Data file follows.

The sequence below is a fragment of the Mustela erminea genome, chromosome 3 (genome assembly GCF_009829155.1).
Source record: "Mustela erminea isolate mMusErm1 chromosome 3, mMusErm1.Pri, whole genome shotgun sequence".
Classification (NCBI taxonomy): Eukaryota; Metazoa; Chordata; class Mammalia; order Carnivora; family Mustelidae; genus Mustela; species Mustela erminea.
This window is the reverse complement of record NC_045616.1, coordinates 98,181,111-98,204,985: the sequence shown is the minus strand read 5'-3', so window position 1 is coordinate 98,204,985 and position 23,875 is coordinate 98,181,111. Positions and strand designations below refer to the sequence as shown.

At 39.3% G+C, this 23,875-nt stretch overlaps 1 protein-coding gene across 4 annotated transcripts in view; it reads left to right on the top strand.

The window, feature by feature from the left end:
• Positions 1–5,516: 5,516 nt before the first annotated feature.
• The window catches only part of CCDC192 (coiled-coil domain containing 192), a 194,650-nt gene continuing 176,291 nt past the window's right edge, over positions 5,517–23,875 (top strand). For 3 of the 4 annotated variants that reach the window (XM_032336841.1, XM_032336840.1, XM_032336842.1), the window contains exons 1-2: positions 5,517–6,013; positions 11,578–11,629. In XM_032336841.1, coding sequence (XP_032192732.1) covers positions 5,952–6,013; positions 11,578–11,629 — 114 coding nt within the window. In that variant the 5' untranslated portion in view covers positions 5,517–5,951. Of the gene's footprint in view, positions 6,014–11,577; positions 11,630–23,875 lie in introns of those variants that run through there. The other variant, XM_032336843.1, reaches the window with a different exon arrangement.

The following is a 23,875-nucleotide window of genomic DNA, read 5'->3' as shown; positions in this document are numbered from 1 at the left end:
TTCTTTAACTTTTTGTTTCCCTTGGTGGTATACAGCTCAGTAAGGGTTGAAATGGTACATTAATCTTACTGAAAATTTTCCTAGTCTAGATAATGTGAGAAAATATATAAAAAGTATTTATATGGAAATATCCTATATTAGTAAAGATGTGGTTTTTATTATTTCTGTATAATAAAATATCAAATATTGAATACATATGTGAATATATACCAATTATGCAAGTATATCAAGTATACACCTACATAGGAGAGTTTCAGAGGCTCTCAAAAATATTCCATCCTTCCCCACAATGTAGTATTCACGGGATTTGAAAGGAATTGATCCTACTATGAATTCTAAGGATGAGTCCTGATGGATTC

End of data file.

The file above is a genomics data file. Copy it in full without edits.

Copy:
The sequence below is a fragment of the Mustela erminea genome, chromosome 3 (genome assembly GCF_009829155.1).
Source record: "Mustela erminea isolate mMusErm1 chromosome 3, mMusErm1.Pri, whole genome shotgun sequence".
Classification (NCBI taxonomy): Eukaryota; Metazoa; Chordata; class Mammalia; order Carnivora; family Mustelidae; genus Mustela; species Mustela erminea.
This window is the reverse complement of record NC_045616.1, coordinates 98,181,111-98,204,985: the sequence shown is the minus strand read 5'-3', so window position 1 is coordinate 98,204,985 and position 23,875 is coordinate 98,181,111. Positions and strand designations below refer to the sequence as shown.

At 39.3% G+C, this 23,875-nt stretch overlaps 1 protein-coding gene across 4 annotated transcripts in view; it reads left to right on the top strand.

The window, feature by feature from the left end:
• Positions 1–5,516: 5,516 nt before the first annotated feature.
• The window catches only part of CCDC192 (coiled-coil domain containing 192), a 194,650-nt gene continuing 176,291 nt past the window's right edge, over positions 5,517–23,875 (top strand). For 3 of the 4 annotated variants that reach the window (XM_032336841.1, XM_032336840.1, XM_032336842.1), the window contains exons 1-2: positions 5,517–6,013; positions 11,578–11,629. In XM_032336841.1, coding sequence (XP_032192732.1) covers positions 5,952–6,013; positions 11,578–11,629 — 114 coding nt within the window. In that variant the 5' untranslated portion in view covers positions 5,517–5,951. Of the gene's footprint in view, positions 6,014–11,577; positions 11,630–23,875 lie in introns of those variants that run through there. The other variant, XM_032336843.1, reaches the window with a different exon arrangement.

The following is a 23,875-nucleotide window of genomic DNA, read 5'->3' as shown; positions in this document are numbered from 1 at the left end:
TTCTTTAACTTTTTGTTTCCCTTGGTGGTATACAGCTCAGTAAGGGTTGAAATGGTACATTAATCTTACTGAAAATTTTCCTAGTCTAGATAATGTGAGAAAATATATAAAAAGTATTTATATGGAAATATCCTATATTAGTAAAGATGTGGTTTTTATTATTTCTGTATAATAAAATATCAAATATTGAATACATATGTGAATATATACCAATTATGCAAGTATATCAAGTATACACCTACATAGGAGAGTTTCAGAGGCTCTCAAAAATATTCCATCCTTCCCCACAATGTAGTATTCACGGGATTTGAAAGGAATTGATCCTACTATGAATTCTAAGGATGAGTCCTGATGGATTC